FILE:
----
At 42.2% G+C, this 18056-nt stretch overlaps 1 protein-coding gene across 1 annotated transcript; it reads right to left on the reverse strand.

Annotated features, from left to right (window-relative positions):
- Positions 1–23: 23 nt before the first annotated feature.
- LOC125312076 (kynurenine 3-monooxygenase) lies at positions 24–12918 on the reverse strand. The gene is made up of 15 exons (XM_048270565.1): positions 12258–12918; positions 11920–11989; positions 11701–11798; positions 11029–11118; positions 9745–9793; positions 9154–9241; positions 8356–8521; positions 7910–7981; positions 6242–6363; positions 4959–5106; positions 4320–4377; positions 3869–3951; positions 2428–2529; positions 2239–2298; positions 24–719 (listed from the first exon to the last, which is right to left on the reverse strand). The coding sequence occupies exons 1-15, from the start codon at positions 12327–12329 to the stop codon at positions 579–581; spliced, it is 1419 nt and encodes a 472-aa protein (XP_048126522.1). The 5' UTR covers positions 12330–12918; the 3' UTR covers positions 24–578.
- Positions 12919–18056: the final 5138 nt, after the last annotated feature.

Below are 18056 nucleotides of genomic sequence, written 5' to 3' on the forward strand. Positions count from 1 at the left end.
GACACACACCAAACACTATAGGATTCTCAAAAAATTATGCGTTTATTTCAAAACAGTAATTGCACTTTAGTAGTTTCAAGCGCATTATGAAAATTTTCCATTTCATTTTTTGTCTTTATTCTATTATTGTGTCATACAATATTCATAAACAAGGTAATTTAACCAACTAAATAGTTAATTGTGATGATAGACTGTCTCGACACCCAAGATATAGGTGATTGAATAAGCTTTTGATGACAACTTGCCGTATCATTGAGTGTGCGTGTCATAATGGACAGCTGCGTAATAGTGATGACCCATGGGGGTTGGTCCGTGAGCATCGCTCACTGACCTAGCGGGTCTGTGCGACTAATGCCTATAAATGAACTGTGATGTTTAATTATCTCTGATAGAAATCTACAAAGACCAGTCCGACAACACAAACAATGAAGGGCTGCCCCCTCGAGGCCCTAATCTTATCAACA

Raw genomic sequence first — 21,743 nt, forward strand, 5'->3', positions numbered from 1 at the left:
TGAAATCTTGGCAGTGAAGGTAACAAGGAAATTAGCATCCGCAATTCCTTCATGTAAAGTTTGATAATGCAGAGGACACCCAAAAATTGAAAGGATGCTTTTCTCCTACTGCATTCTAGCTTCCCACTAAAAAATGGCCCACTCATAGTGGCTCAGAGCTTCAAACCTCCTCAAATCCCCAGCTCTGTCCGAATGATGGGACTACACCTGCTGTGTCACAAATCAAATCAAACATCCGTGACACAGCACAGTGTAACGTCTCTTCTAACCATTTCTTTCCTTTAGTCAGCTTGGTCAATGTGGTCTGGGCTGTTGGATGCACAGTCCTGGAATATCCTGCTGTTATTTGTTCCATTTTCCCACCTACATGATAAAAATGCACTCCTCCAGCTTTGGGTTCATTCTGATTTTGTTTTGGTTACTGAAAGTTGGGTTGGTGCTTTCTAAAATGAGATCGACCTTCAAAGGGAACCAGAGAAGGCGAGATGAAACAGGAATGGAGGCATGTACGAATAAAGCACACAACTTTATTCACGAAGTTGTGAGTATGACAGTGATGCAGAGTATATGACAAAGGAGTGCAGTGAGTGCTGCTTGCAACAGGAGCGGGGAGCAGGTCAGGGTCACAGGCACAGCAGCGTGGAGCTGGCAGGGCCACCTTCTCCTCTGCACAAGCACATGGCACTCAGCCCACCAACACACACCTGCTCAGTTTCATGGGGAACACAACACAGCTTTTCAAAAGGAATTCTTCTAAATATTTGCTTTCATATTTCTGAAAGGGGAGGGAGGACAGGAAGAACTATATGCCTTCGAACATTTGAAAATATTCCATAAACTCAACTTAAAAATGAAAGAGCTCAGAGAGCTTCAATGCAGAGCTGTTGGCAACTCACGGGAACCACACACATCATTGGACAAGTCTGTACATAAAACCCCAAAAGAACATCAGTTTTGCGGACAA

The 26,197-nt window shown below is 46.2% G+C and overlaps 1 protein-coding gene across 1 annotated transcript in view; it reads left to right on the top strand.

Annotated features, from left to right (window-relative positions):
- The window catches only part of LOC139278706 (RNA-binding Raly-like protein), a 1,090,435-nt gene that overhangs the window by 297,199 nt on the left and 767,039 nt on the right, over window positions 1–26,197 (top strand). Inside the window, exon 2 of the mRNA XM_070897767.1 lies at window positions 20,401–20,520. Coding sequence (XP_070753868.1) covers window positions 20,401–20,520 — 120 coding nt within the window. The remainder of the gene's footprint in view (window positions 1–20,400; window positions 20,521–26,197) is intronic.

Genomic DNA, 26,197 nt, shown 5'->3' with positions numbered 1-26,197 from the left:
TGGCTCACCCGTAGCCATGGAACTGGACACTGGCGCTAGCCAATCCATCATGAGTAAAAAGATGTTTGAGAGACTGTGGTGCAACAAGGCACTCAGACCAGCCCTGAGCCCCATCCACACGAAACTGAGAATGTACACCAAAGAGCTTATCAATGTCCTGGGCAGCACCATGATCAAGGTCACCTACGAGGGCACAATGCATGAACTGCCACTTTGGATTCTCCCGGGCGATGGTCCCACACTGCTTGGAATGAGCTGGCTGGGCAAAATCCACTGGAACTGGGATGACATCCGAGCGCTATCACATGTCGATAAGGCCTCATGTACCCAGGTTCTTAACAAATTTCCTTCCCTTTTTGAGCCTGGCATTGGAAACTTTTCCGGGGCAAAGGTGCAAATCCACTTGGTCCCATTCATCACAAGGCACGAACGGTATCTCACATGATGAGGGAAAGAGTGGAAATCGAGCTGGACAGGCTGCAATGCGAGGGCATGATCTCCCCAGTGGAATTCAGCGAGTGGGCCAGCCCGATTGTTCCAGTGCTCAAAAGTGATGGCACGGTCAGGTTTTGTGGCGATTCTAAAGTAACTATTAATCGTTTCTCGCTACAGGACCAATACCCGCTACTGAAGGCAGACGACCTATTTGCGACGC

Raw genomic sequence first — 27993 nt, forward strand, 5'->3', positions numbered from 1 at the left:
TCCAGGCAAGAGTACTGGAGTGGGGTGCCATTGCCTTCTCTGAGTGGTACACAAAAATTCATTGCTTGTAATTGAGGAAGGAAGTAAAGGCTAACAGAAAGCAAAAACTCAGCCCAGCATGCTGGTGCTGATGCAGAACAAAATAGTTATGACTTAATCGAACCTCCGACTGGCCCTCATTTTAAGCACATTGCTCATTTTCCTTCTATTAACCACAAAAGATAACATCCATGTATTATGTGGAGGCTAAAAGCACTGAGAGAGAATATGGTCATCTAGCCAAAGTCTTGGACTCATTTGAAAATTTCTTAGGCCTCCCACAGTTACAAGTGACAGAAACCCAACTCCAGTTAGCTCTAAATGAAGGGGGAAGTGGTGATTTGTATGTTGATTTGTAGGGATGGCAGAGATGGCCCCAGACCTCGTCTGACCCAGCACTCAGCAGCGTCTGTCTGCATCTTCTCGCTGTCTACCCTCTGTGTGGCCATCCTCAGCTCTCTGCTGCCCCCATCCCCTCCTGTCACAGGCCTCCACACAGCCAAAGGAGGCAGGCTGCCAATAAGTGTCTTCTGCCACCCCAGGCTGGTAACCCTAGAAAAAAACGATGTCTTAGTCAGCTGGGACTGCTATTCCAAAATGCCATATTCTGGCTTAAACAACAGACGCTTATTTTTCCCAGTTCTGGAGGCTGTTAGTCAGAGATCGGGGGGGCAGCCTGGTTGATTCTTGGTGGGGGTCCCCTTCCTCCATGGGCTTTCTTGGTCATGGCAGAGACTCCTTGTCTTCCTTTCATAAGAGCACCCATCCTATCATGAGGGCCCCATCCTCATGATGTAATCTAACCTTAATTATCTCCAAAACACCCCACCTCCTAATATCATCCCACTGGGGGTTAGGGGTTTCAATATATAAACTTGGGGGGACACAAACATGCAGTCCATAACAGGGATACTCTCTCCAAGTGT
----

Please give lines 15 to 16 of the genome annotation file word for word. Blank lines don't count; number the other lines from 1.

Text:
Raw genomic sequence first — 27993 nt, forward strand, 5'->3', positions numbered from 1 at the left:
TCCAGGCAAGAGTACTGGAGTGGGGTGCCATTGCCTTCTCTGAGTGGTACACAAAAATTCATTGCTTGTAATTGAGGAAGGAAGTAAAGGCTAACAGAAAGCAAAAACTCAGCCCAGCATGCTGGTGCTGATGCAGAACAAAATAGTTATGACTTAATCGAACCTCCGACTGGCCCTCATTTTAAGCACATTGCTCATTTTCCTTCTATTAACCACAAAAGATAACATCCATGTATTATGTGGAGGCTAAAAGCACTGAGAGAGAATATGGTCATCTAGCCAAAGTCTTGGACTCATTTGAAAATTTCTTAGGCCTCCCACAGTTACAAGTGACAGAAACCCAACTCCAGTTAGCTCTAAATGAAGGGGGAAGTGGTGATTTGTATGTTGATTTGTAGGGATGGCAGAGATGGCCCCAGACCTCGTCTGACCCAGCACTCAGCAGCGTCTGTCTGCATCTTCTCGCTGTCTACCCTCTGTGTGGCCATCCTCAGCTCTCTGCTGCCCCCATCCCCTCCTGTCACAGGCCTCCACACAGCCAAAGGAGGCAGGCTGCCAATAAGTGTCTTCTGCCACCCCAGGCTGGTAACCCTAGAAAAAAACGATGTCTTAGTCAGCTGGGACTGCTATTCCAAAATGCCATATTCTGGCTTAAACAACAGACGCTTATTTTTCCCAGTTCTGGAGGCTGTTAGTCAGAGATCGGGGGGGCAGCCTGGTTGATTCTTGGTGGGGGTCCCCTTCCTCCATGGGCTTTCTTGGTCATGGCAGAGACTCCTTGTCTTCCTTTCATAAGAGCACCCATCCTATCATGAGGGCCCCATCCTCATGATGTAATCTAACCTTAATTATCTCCAAAACACCCCACCTCCTAATATCATCCCACTGGGGGTTAGGGGTTTCAATATATAAACTTGGGGGGACACAAACATGCAGTCCATAACAGGGATACTCTCTCCAAGTGT